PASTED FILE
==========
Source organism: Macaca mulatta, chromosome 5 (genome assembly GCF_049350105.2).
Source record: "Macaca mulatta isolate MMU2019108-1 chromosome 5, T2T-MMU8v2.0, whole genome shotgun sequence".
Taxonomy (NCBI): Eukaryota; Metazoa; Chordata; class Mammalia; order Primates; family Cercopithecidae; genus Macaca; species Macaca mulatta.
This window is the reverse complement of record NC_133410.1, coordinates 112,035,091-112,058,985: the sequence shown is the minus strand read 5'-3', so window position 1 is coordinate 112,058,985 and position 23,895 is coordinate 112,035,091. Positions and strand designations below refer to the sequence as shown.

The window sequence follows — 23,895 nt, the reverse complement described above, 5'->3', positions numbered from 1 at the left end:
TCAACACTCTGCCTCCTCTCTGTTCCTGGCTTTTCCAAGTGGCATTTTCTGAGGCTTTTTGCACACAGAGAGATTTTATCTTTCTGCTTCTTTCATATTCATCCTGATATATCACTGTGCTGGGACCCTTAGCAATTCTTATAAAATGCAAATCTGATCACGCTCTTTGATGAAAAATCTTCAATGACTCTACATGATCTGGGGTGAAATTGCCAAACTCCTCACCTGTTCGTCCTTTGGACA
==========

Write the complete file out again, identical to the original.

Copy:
Source organism: Macaca mulatta, chromosome 5 (genome assembly GCF_049350105.2).
Source record: "Macaca mulatta isolate MMU2019108-1 chromosome 5, T2T-MMU8v2.0, whole genome shotgun sequence".
Taxonomy (NCBI): Eukaryota; Metazoa; Chordata; class Mammalia; order Primates; family Cercopithecidae; genus Macaca; species Macaca mulatta.
This window is the reverse complement of record NC_133410.1, coordinates 112,035,091-112,058,985: the sequence shown is the minus strand read 5'-3', so window position 1 is coordinate 112,058,985 and position 23,895 is coordinate 112,035,091. Positions and strand designations below refer to the sequence as shown.

The window sequence follows — 23,895 nt, the reverse complement described above, 5'->3', positions numbered from 1 at the left end:
TCAACACTCTGCCTCCTCTCTGTTCCTGGCTTTTCCAAGTGGCATTTTCTGAGGCTTTTTGCACACAGAGAGATTTTATCTTTCTGCTTCTTTCATATTCATCCTGATATATCACTGTGCTGGGACCCTTAGCAATTCTTATAAAATGCAAATCTGATCACGCTCTTTGATGAAAAATCTTCAATGACTCTACATGATCTGGGGTGAAATTGCCAAACTCCTCACCTGTTCGTCCTTTGGACA